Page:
Africa’s third-biggest oil producer, Equatorial Guinea, has been accepted as a new member of the Organisation of the Petroleum Exporting Countries (OPEC), a source close to the country’s oil minister told a Reuters on Thursday.
Equatorial Guinea said in January it was seeking to become OPEC’s 14th member and the sixth from Africa, an addition that would help raise the continent’s influence and profile in the corridors of global oil production and pricing.
OPEC and non-member oil producers are gearing up to extend output cuts on Thursday, possibly by as long as 12 months, to help clear a global stocks overhang and prop up crude prices.
OPEC is to discuss in Vienna whether to prolong an accord reached in December in which it and 11 non-members agreed to cut oil output by about 1.8 million barrels per day in the first half of 2017.
Most OPEC ministers, delegates and the market see a nine-month extension, instead of the initially suggested six months, as the base-case scenario but some countries including Russia have suggested an unusually long duration of 12 months.
“I think nine months is most likely,” one OPEC delegate said. Four other delegates agreed it was the most probable outcome.
OPEC’s de facto leader, Saudi Arabia, and top non-OPEC producer Russia have said cuts need to be extended to speed up market rebalancing and prevent oil prices from sliding back below 50 per barrel dollars.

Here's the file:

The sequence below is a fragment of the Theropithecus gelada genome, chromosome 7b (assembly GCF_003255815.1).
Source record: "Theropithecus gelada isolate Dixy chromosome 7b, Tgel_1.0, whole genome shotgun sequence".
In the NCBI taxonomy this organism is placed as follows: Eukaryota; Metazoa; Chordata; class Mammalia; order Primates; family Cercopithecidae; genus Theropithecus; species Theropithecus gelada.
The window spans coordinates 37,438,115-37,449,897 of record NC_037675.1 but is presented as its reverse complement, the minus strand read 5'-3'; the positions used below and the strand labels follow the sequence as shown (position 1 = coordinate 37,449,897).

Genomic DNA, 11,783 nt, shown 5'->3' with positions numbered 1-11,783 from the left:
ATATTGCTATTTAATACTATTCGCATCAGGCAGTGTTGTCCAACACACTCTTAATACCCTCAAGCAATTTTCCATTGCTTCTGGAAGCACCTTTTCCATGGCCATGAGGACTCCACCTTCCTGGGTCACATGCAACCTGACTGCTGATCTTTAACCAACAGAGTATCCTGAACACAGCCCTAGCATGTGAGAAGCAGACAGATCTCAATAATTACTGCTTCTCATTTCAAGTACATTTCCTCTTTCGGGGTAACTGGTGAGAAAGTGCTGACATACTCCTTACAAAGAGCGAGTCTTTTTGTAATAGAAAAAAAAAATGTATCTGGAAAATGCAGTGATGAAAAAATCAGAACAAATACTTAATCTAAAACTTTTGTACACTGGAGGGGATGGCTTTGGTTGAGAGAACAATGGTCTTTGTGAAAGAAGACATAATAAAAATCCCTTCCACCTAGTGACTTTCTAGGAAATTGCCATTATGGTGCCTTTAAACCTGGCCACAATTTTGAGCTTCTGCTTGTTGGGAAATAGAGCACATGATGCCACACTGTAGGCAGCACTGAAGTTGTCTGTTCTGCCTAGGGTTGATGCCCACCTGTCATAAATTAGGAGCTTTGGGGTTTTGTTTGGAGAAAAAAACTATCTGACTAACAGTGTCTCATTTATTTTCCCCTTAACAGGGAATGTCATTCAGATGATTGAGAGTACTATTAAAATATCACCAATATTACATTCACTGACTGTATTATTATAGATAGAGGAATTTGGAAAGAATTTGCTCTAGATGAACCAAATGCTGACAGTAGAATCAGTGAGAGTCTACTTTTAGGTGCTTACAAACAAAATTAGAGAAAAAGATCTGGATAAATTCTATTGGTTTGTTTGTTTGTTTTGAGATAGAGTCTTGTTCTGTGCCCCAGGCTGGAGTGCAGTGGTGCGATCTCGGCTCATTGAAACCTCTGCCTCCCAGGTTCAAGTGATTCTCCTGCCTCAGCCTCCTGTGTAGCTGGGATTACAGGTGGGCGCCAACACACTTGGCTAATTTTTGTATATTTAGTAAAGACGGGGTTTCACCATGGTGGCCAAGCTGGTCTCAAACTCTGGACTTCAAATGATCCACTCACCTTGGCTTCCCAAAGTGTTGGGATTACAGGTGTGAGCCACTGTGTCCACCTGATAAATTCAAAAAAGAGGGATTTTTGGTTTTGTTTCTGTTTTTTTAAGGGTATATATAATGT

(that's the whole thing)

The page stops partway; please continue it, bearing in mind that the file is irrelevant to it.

OPEC sources have said the Thursday meeting will highlight a need for long-term cooperation with non-OPEC producers.
The group could also send a message to the market that it will seek to curtail its oil exports, which have not declined as steeply as its production.
Sources said however, a decision on deeper output cuts is unlikely on Thursday.
The OPEC meeting is expected to start after 0820 GMT, according to a preliminary schedule, followed by a joint gathering with non-OPEC after 1320 GMT.
By 0804 GMT, Brent crude was trading up almost one per cent, near 54.50 dollars a barrel.
OPEC’s cuts have helped push oil back above 50 dollars a barrel this year, giving a fiscal boost to producers, many of which rely heavily on energy revenues and have had to burn through foreign-currency reserves to plug holes in their budgets.
Oil’s earlier price decline, which started in 2014, forced Russia and Saudi Arabia to tighten their belts and led to unrest in some producing countries including Venezuela and Nigeria.